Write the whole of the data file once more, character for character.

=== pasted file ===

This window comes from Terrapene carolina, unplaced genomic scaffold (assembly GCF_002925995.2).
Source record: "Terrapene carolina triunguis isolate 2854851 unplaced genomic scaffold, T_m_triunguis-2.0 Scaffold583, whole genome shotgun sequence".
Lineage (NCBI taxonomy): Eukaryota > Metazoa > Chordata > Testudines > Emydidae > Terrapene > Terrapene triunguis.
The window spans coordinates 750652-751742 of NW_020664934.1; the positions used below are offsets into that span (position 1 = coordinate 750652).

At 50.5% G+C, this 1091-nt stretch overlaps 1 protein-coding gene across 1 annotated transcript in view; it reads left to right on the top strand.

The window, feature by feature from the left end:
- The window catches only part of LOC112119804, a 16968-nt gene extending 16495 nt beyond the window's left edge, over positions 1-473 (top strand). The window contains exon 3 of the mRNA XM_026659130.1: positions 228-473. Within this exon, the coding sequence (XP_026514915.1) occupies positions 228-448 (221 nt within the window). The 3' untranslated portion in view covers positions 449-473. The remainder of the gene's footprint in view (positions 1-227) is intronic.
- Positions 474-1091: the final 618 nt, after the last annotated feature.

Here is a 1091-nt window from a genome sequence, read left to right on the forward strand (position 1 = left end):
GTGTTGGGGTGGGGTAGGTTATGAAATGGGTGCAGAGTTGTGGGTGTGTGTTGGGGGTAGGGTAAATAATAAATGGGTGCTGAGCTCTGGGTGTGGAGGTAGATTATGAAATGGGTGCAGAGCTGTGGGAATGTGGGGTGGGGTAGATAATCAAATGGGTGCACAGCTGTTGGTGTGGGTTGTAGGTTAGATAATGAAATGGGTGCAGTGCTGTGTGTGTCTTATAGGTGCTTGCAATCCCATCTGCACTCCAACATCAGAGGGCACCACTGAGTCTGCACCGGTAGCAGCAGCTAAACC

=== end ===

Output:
This window comes from Terrapene carolina, unplaced genomic scaffold (assembly GCF_002925995.2).
Source record: "Terrapene carolina triunguis isolate 2854851 unplaced genomic scaffold, T_m_triunguis-2.0 Scaffold583, whole genome shotgun sequence".
Lineage (NCBI taxonomy): Eukaryota > Metazoa > Chordata > Testudines > Emydidae > Terrapene > Terrapene triunguis.
The window spans coordinates 750652-751742 of NW_020664934.1; the positions used below are offsets into that span (position 1 = coordinate 750652).

At 50.5% G+C, this 1091-nt stretch overlaps 1 protein-coding gene across 1 annotated transcript in view; it reads left to right on the top strand.

The window, feature by feature from the left end:
- The window catches only part of LOC112119804, a 16968-nt gene extending 16495 nt beyond the window's left edge, over positions 1-473 (top strand). The window contains exon 3 of the mRNA XM_026659130.1: positions 228-473. Within this exon, the coding sequence (XP_026514915.1) occupies positions 228-448 (221 nt within the window). The 3' untranslated portion in view covers positions 449-473. The remainder of the gene's footprint in view (positions 1-227) is intronic.
- Positions 474-1091: the final 618 nt, after the last annotated feature.

Here is a 1091-nt window from a genome sequence, read left to right on the forward strand (position 1 = left end):
GTGTTGGGGTGGGGTAGGTTATGAAATGGGTGCAGAGTTGTGGGTGTGTGTTGGGGGTAGGGTAAATAATAAATGGGTGCTGAGCTCTGGGTGTGGAGGTAGATTATGAAATGGGTGCAGAGCTGTGGGAATGTGGGGTGGGGTAGATAATCAAATGGGTGCACAGCTGTTGGTGTGGGTTGTAGGTTAGATAATGAAATGGGTGCAGTGCTGTGTGTGTCTTATAGGTGCTTGCAATCCCATCTGCACTCCAACATCAGAGGGCACCACTGAGTCTGCACCGGTAGCAGCAGCTAAACC